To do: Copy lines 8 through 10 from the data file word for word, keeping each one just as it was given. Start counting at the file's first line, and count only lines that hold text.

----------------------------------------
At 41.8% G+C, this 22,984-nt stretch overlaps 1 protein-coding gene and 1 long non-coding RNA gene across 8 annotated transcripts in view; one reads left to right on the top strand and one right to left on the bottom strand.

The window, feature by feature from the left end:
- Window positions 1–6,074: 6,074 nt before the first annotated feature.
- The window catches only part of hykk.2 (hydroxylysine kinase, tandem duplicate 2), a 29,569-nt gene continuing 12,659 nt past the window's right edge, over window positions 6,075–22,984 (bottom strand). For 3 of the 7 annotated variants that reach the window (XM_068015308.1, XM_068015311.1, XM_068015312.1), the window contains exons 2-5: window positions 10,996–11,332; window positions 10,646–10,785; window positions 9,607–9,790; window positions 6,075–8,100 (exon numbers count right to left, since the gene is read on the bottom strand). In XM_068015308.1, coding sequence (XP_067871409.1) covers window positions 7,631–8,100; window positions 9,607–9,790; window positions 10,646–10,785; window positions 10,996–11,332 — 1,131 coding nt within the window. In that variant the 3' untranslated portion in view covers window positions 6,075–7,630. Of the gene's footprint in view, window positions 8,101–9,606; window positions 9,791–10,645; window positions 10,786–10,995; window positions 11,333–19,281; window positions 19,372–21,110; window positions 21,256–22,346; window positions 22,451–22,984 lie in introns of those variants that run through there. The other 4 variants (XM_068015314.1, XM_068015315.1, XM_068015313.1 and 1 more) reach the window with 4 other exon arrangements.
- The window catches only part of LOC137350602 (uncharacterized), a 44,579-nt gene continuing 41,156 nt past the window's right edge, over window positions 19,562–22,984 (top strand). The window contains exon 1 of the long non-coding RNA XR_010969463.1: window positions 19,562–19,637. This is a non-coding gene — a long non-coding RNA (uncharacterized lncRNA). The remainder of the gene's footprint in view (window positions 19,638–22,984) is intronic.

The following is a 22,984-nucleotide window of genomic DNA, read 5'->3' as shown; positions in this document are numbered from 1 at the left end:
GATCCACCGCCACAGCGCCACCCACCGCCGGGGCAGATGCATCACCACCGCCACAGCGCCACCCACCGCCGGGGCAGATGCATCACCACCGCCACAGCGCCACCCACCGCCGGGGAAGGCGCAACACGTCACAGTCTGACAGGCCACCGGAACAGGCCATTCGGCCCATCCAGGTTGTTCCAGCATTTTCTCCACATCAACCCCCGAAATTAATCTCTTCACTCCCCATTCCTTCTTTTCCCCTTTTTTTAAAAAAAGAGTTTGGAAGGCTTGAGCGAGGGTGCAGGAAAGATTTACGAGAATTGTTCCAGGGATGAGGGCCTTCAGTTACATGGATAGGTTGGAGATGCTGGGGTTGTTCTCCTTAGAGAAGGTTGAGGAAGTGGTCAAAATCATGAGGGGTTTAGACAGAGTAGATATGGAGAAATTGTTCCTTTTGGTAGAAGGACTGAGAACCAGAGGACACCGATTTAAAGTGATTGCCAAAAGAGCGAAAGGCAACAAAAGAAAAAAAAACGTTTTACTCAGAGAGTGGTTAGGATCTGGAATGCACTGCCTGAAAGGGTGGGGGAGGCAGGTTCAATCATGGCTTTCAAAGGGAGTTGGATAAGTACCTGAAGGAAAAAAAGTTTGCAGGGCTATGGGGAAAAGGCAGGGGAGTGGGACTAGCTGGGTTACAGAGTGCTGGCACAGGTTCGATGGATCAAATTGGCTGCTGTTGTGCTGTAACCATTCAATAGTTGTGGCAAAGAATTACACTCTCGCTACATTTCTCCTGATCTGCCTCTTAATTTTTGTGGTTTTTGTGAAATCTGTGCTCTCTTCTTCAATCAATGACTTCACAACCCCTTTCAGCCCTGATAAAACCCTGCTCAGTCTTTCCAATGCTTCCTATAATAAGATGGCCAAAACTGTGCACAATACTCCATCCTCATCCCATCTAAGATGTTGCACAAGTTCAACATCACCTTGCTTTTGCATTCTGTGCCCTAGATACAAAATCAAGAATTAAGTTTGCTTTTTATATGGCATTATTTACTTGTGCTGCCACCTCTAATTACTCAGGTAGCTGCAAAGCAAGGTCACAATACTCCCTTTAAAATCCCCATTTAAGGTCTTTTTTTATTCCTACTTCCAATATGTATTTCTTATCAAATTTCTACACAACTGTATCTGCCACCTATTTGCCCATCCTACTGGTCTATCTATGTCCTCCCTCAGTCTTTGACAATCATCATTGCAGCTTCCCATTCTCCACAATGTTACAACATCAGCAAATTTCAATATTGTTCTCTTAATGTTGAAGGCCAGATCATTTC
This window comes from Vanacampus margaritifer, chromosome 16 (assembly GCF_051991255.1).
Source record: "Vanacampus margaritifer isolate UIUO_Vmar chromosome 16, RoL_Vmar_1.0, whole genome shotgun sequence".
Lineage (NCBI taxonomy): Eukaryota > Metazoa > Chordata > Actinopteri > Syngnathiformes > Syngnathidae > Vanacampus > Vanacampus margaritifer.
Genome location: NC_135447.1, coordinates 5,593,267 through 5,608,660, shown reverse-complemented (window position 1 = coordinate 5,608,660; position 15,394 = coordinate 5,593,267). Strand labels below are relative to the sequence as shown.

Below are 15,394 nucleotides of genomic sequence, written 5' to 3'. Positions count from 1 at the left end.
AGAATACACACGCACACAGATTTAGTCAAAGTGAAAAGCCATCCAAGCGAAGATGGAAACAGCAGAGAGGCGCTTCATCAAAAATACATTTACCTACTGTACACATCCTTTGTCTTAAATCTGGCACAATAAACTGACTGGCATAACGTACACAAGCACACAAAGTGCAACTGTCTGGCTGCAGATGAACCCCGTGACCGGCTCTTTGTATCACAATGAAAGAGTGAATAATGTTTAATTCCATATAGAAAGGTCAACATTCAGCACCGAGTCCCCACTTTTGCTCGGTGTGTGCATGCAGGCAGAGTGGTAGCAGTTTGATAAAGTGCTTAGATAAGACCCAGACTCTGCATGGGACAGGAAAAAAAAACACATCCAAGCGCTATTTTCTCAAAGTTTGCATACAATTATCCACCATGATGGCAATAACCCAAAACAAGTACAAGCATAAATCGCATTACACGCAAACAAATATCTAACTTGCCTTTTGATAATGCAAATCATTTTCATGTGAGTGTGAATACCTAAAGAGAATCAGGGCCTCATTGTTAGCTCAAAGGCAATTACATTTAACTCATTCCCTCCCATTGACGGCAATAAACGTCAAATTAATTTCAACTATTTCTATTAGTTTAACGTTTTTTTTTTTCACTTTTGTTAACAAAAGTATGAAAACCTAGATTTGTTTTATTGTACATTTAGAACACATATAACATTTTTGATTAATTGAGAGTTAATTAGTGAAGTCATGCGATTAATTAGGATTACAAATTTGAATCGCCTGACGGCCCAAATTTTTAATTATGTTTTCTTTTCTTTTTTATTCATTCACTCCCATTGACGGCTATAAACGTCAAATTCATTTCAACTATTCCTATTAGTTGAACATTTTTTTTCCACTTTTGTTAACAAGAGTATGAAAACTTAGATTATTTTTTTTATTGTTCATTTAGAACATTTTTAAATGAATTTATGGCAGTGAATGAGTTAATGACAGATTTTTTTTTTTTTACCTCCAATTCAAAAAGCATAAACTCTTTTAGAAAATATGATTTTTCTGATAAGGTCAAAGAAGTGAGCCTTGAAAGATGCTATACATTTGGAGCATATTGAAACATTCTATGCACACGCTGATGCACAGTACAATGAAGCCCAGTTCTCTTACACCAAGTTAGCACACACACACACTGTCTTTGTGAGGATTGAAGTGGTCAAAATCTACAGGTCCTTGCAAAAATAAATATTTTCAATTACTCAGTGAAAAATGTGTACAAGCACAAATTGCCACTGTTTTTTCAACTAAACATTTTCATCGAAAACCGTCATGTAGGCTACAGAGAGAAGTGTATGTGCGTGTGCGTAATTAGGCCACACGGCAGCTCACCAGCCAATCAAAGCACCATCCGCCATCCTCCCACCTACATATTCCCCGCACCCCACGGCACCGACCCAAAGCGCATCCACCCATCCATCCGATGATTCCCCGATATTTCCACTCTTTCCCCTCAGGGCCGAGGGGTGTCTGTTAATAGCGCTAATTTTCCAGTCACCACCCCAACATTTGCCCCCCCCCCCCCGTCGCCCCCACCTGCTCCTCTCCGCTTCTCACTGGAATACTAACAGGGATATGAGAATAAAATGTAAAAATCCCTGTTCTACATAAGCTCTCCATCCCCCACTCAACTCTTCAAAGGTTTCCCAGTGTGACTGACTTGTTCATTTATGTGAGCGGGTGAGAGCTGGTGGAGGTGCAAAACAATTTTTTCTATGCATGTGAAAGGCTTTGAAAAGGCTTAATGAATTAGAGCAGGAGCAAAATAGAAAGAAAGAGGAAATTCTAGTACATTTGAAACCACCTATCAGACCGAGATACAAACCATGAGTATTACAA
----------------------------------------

This window comes from Vanacampus margaritifer, chromosome 16 (assembly GCF_051991255.1).
Source record: "Vanacampus margaritifer isolate UIUO_Vmar chromosome 16, RoL_Vmar_1.0, whole genome shotgun sequence".
Lineage (NCBI taxonomy): Eukaryota > Metazoa > Chordata > Actinopteri > Syngnathiformes > Syngnathidae > Vanacampus > Vanacampus margaritifer.